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Radiofrequency
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Radiofrequency

The most common surgical procedure carried out in patients with injuries to their joint (‘articular’) cartilage is arthroscopic chondroplasty or ‘removal of the diseased fragments’, otherwise known as cleaning, debridement, or ‘ablation’.

These pieces can cause damage and inflammation to the joint, resulting in symptoms of pain, ‘catching’ of the joint during movement, and swelling. Radiofrequency is a simple, safe and reliable method of treating articular cartilage damage in the joint.

Radiofrequency is a more refined technique than previously used approaches for removing diseased articular cartilage fragments from a damaged joint.

Intended audience

This article is intended for anyone suffering from damage to their articular cartilage and their families who would like to find out about radiofrequency treatment, as well as anyone interested in cartilage problems.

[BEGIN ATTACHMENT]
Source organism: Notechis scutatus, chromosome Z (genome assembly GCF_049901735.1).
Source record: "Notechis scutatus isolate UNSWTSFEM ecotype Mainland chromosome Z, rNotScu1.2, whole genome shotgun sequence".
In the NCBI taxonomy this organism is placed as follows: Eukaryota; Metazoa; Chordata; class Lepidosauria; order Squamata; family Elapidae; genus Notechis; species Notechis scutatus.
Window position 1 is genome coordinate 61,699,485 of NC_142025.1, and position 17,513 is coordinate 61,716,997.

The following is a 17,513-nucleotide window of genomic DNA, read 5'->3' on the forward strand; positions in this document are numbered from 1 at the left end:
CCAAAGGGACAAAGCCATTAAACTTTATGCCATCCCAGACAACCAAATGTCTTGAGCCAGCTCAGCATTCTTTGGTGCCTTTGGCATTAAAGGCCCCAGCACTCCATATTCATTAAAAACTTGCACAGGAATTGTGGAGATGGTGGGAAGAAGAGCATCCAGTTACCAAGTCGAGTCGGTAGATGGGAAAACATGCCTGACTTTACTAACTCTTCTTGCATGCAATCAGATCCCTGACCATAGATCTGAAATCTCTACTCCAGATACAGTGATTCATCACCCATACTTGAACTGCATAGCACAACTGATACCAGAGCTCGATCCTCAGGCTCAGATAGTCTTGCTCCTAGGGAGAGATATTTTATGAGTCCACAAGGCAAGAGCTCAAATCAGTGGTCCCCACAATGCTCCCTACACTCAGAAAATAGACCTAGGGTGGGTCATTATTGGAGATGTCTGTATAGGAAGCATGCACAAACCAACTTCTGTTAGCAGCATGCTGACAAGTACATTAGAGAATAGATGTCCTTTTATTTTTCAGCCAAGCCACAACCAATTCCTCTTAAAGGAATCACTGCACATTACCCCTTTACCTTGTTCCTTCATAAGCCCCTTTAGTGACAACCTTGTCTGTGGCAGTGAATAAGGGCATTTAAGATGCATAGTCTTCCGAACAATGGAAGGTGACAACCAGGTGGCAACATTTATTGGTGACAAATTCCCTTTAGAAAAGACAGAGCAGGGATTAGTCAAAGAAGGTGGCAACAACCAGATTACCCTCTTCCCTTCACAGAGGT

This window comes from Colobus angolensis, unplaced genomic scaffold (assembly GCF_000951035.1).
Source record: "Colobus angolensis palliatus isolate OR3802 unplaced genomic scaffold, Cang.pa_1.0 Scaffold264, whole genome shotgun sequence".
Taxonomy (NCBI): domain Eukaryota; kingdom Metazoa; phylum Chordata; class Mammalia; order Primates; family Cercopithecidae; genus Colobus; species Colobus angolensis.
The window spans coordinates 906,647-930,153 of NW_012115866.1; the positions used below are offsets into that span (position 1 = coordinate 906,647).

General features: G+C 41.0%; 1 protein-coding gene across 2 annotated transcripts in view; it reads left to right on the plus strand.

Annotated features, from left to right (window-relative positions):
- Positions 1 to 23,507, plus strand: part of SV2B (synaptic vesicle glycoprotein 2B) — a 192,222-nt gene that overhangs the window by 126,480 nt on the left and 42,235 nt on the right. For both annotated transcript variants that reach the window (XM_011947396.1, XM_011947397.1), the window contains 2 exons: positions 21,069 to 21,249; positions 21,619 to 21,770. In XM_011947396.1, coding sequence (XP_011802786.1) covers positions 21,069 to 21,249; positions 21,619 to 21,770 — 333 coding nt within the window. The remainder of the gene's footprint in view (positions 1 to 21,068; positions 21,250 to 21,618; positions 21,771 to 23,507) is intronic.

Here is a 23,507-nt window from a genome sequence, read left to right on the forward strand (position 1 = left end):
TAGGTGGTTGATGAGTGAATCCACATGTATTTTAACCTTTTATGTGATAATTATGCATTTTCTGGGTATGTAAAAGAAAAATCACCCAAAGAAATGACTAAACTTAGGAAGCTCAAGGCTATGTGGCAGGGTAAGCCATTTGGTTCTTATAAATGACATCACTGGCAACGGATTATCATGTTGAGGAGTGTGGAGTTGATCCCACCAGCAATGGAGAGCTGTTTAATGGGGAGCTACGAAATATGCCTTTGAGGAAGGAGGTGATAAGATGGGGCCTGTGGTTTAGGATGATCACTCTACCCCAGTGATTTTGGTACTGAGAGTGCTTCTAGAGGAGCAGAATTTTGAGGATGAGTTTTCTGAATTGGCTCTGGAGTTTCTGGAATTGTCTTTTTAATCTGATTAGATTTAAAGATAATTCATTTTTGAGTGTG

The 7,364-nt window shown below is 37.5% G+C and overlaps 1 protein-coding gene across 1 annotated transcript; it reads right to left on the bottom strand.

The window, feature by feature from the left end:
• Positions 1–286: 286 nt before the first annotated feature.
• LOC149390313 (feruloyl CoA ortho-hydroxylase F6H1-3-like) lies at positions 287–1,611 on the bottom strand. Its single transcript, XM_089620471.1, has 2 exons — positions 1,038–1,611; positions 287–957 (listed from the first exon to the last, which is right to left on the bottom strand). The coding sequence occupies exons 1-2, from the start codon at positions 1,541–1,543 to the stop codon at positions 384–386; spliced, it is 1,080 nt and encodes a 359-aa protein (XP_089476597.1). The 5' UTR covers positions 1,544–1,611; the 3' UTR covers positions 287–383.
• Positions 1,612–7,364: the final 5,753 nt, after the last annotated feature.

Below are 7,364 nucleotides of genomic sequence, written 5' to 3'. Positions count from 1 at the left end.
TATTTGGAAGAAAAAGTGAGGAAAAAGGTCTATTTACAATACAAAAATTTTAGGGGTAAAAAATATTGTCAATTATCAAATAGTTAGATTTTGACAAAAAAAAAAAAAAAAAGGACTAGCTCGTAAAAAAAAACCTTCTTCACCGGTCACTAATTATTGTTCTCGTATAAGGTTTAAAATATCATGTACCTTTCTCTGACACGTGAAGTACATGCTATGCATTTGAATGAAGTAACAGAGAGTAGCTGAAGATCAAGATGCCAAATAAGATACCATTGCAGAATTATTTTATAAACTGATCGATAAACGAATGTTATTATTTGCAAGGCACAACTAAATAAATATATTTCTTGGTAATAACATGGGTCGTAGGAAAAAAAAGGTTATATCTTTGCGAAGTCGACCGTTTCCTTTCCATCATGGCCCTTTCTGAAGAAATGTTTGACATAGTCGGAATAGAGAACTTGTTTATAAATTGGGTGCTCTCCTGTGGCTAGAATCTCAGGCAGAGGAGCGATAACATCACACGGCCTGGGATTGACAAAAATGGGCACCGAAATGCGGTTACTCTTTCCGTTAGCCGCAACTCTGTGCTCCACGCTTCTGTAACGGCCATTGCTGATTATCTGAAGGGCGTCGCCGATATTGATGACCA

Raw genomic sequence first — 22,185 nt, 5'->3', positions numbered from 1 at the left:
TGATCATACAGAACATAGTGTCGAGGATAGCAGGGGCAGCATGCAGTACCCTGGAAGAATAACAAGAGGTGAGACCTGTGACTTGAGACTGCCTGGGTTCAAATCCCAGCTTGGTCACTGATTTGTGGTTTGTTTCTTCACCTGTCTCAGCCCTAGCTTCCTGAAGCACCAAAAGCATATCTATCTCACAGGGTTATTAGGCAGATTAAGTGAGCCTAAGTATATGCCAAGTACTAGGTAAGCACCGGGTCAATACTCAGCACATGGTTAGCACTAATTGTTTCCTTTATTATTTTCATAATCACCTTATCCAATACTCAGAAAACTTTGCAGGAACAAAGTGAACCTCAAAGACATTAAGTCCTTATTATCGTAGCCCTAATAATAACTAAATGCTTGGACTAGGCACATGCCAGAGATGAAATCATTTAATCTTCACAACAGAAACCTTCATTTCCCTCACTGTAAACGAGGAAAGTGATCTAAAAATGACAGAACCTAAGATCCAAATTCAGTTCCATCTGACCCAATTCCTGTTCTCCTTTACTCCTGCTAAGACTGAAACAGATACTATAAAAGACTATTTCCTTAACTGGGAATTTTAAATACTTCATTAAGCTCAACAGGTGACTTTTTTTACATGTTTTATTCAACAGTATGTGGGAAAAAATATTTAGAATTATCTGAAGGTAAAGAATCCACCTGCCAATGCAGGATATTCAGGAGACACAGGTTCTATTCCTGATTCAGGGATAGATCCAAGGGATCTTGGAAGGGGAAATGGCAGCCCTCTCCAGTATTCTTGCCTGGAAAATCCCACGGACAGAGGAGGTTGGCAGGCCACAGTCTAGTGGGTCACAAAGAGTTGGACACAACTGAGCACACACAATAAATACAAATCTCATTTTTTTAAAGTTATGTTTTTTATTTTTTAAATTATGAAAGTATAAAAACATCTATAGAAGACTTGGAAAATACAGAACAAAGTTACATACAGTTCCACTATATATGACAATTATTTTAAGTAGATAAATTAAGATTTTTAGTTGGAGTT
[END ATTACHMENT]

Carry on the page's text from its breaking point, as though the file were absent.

What is Radiofrequency?

The traditional method employed to perform a chondroplasty was to use a motorised shaver to help remove the fragments of diseased cartilage from the joint and contour the edges of the remaining surface. Because the shaver is a metal blade operating at high speed, there was some associated damage to healthy cells due to both the mechanical effects of the shaver and the production of heat, which was inevitable with this kind of device.

Radiofrequency is a kind of energy that can create a ‘plasma layer’ at the tip of a device. This allows the highly focused removal of unhealthy or diseased tissue at a molecular level, with very little heat produced in surrounding, healthy tissues. Consequently, fragments of diseased cartilage can be safely removed. The by-products of radiofrequency include nitrogen, water and carbon dioxide, which are usually removed from the joint with a suction device.

Radiofrequency devices came into the market in the 1990s to help surgeons maximise the removal of damaged cartilage and minimise the collateral damage to surrounding healthy cartilage. However, the energy profile and the effects on cartilage with the different devices were initially not well understood, which caused some early complications with this technique. Consequently, the energy profile of each radiofrequency device needs to be fully understood by the surgeon to achieve the desired result.

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Radiofrequency

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